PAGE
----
The cultural history as a maritime people thrived through the Independence Declaration
of Indonesia at August 17th 1945. At this time the Archipelago region was united as one country
Indonesia. Based on its territory, Indonesia has more water area than land. Cultural contact and a
long history have left cultural heritage, most buried underground, and some sunk to the bottom
of the sea. These cultural heritages contain information connected to the history and the culture
of Indonesian people.
Cultural heritage usually undergoes changes in shapes and locations. Some buried in
land, and some sunk to the bottom of the sea. Cultural heritage are resources that are finite, unrenewable, fragile, irreversible, and unique (Green & Moore, 2010, p. 108). Therefore, it needs
proper management to preserve it, especially underwater cultural heritage1 (UCH).
In the context of preservation, UNESCO has issued a regulation called The UNESCO
Convention On the Protection of The Underwater Cultural Heritage. In the 1st article it is
explained the definition of UCH as follows:
Underwater cultural heritage means all traces of human existence having a cultural,
historical or archaeological character which have been partially or totally under water,
periodically or continuously,.
Indonesia has an abundance of UCH, but preservation had not received full attention.
There is obstacle that made the preservation difficult, such as
1. unreachable because in deep waters
2. requires a lot of energy, equipment, and high cost in handling
3. no special law that manage the preservation
4. lack of human resource in underwater archaeology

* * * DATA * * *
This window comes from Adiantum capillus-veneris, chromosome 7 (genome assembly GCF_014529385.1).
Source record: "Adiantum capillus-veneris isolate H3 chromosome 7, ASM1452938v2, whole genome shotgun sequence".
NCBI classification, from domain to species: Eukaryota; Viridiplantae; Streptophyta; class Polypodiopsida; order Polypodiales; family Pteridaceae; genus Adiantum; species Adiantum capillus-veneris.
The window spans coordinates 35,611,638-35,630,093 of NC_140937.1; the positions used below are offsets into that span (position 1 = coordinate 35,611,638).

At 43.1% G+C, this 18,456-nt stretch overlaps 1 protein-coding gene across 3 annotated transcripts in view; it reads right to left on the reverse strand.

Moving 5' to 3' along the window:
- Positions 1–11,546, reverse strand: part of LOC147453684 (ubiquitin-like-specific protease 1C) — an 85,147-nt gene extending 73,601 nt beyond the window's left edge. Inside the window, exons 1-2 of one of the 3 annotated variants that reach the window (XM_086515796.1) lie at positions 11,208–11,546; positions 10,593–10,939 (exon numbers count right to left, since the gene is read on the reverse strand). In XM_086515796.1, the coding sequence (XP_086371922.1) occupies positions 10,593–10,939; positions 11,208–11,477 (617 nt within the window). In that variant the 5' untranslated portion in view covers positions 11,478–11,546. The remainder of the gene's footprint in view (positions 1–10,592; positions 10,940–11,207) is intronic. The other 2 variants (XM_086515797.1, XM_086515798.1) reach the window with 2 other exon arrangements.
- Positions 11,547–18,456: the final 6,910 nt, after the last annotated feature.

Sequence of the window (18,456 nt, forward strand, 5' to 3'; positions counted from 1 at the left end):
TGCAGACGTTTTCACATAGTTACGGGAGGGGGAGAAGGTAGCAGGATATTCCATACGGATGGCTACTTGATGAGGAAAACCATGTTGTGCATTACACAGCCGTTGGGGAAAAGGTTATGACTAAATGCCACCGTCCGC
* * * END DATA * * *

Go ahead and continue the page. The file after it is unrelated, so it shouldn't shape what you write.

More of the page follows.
5. salvage by private company for commercial purposes
UCH in Indonesia are scattered through the Indonesian waters. According to the
Directorate of Underwater Heritage in 2011, there are estimated about 3807 sites (2011). From
that many site, there are location which has concentrated sites, such as Bangka Belitung waters,
Thousand Islands Archipelago, and Karimunjawa Archipelago.
This research is specifically in the Karimunjawa Archipelago. Karimunjawa Archipelago
is located in Jepara District, Middle Java. In Karimunjawa water there are 10 underwater sites
identified which consist of wood and iron ships. In order to protect the natural resource, in 1988
Karimunjawa Archipelago established as a National Park.
The establishment of Karimunjawa as a National Park has not help with the preservation
of UCH. This research is aim to find the best model of management of UCH in Indonesia,
through the case study of Karimunjawa Archipelago. This model has to adapt and adopt the
1 For the next mention will be refer to as UCH

value, condition, and law so that the region can be protected, develop and use for the greater
good of Indonesian people according to the Law of the Republic of Indonesian Number 11, 2010
concerning Cultural Heritage.

This research uses qualitative method. Qualitative research is defined as a process that